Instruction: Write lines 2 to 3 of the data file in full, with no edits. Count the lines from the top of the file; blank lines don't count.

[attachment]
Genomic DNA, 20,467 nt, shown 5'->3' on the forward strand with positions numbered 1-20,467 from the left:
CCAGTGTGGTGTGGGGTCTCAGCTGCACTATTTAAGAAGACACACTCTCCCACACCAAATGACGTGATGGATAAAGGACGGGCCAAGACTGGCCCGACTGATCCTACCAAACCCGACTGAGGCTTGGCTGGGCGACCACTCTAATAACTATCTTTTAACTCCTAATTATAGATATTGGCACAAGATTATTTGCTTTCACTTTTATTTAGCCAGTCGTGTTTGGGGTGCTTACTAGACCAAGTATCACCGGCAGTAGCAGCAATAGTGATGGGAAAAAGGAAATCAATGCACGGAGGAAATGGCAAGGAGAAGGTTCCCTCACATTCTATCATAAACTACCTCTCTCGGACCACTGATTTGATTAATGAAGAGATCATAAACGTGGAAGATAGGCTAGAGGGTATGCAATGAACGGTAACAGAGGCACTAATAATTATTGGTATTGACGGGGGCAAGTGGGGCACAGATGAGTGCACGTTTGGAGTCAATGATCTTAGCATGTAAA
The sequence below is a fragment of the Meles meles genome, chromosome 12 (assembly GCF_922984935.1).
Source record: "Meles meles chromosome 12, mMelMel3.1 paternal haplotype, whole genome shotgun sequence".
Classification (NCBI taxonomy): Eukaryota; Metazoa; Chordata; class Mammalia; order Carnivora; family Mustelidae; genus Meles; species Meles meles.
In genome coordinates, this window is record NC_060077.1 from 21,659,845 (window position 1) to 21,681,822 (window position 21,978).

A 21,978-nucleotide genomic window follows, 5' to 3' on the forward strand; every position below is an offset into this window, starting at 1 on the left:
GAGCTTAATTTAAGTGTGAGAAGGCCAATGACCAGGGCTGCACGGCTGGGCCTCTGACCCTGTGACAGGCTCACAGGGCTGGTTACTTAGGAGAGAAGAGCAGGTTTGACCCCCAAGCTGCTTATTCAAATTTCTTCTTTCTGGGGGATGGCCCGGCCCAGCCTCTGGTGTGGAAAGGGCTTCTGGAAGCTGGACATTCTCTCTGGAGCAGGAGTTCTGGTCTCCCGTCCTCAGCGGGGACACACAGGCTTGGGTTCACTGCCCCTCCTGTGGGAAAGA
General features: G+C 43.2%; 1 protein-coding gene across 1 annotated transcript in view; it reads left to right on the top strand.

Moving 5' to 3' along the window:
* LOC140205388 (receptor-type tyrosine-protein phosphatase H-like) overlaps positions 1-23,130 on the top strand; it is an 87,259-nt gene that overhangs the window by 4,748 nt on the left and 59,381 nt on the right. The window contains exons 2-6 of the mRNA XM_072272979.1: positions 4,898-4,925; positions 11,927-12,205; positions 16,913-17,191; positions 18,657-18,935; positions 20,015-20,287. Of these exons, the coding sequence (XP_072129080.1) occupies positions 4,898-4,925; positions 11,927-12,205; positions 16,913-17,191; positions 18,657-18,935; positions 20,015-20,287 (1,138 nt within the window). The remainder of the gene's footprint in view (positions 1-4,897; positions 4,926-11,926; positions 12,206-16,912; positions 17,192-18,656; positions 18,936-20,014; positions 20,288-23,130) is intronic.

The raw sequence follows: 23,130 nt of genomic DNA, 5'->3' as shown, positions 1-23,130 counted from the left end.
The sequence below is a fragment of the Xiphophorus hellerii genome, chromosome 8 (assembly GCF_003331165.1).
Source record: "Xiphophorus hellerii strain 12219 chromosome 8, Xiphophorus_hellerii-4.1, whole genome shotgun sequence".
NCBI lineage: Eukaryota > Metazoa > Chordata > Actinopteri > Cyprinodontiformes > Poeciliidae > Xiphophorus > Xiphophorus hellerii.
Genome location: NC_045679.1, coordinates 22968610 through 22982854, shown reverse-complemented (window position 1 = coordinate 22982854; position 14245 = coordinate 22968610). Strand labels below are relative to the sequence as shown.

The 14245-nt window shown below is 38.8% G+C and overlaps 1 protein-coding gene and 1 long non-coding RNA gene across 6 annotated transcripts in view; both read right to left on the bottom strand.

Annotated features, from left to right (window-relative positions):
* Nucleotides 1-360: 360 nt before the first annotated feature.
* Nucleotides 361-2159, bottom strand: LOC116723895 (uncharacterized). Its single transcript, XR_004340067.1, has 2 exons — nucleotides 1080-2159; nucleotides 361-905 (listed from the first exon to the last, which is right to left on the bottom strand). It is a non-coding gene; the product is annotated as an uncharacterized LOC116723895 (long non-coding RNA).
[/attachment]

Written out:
CCAGTGTGGTGTGGGGTCTCAGCTGCACTATTTAAGAAGACACACTCTCCCACACCAAATGACGTGATGGATAAAGGACGGGCCAAGACTGGCCCGACTGATCCTACCAAACCCGACTGAGGCTTGGCTGGGCGACCACTCTAATAACTATCTTTTAACTCCTAATTATAGATATTGGCACAAGATTATTTGCTTTCACTTTTATTTAGCCAGTCGTGTTTGGGGTGCTTACTAGACCAAGTATCACCGGCAGTAGCAGCAATAGTGATGGGAAAAAGGAAATCAATGCACGGAGGAAATGGCAAGGAGAAGGTTCCCTCACATTCTATCATAAACTACCTCTCTCGGACCACTGATTTGATTAATGAAGAGATCATAAACGTGGAAGATAGGCTAGAGGGTATGCAATGAACGGTAACAGAGGCACTAATAATTATTGGTATTGACGGGGGCAAGTGGGGCACAGATGAGTGCACGTTTGGAGTCAATGATCTTAGCATGTAAA
The sequence below is a fragment of the Meles meles genome, chromosome 12 (assembly GCF_922984935.1).